Court Says Seneca Nation Should Pay Up

By Ben Hamill - February 28 2021
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Court Says Seneca Nation Should Pay Up

Following Monday’s siding by a US Court of Appeals for the Second Circuit with the state of New York, the Seneca Nation of Indians will have to fork out roughly $435 million to local state bodies. The Indian tribe is reportedly currently considering its options and is likely to reach a decision to try and pursue the matter further.

According to State Budget Director Robert Mujica, an amount of $150 million of the money payable by the Seneca tribe, will be allocated towards local as well as county governments. The remaining money will be paid to New York State. Mujica also revealed that the largest portion of the funds allocated to the state will be put towards education.

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Tribe Considering Its Options

The Seneca Nation now has at its disposal a set period of time during which to consider its next move – if any. The tribe said it is currently considering its options and reviewing the situation following the latest developments at court. Possible remedies at the tribe’s disposal include requesting a review of the outcome by the full Second Circuit and applying to bring the issue for adjudication before the Supreme Court.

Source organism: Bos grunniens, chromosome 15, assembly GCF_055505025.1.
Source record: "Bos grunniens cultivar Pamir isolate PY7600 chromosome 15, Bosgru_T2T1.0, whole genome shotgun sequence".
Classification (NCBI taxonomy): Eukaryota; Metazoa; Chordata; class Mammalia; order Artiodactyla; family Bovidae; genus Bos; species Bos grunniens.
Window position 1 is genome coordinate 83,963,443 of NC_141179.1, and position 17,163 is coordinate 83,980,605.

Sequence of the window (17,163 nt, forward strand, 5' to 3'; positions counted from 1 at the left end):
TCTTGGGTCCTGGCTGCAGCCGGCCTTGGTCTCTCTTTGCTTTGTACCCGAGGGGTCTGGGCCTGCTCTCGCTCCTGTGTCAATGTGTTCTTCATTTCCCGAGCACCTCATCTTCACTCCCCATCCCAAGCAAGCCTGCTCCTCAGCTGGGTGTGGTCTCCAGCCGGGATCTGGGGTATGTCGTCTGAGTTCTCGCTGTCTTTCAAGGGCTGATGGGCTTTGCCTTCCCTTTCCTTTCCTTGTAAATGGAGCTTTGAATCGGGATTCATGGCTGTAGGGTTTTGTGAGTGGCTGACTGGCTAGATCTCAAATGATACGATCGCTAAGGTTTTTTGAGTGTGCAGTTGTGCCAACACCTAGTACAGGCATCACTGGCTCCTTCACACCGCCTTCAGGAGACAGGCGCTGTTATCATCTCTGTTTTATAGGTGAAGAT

Monday’s ruling by the US Court of Appeals has since been welcomed by several officials from all round New York State. Welcoming the news were City of Buffalo Mayor Byron Brown, New York State Governor Andrew Cuomo, and Niagara Falls Mayor Robert Restaino.

New York Governor Cuomo added that it was high time the tribe started paying its dues to the state.

The Big Dispute

The tribe currently controls three casinos in New York State – and all under New York’s Class III gaming compact of 2002.

Initially in place for 14 years, the compact granted to the tribe the option of renewing for an additional 7 years in the event of the two sides being in agreement of the extension. But while both sides had agreed to extend the compact, the Seneca Nation said it had been of the belief that the financial obligations of the compact were only in place for the initial time period – and not the extension too.

As a result, the Seneca Nation in 2017 put a hold on all payments, with no money forthcoming ever since. The two sides that year entered into an arbitration process, which led to the panel of arbitrators ruling in January 2019, that the tribe would have to resume its yearly payments to the state. It had been that decision that ultimately led the Seneca Nation to approach the courts for a reprieve.

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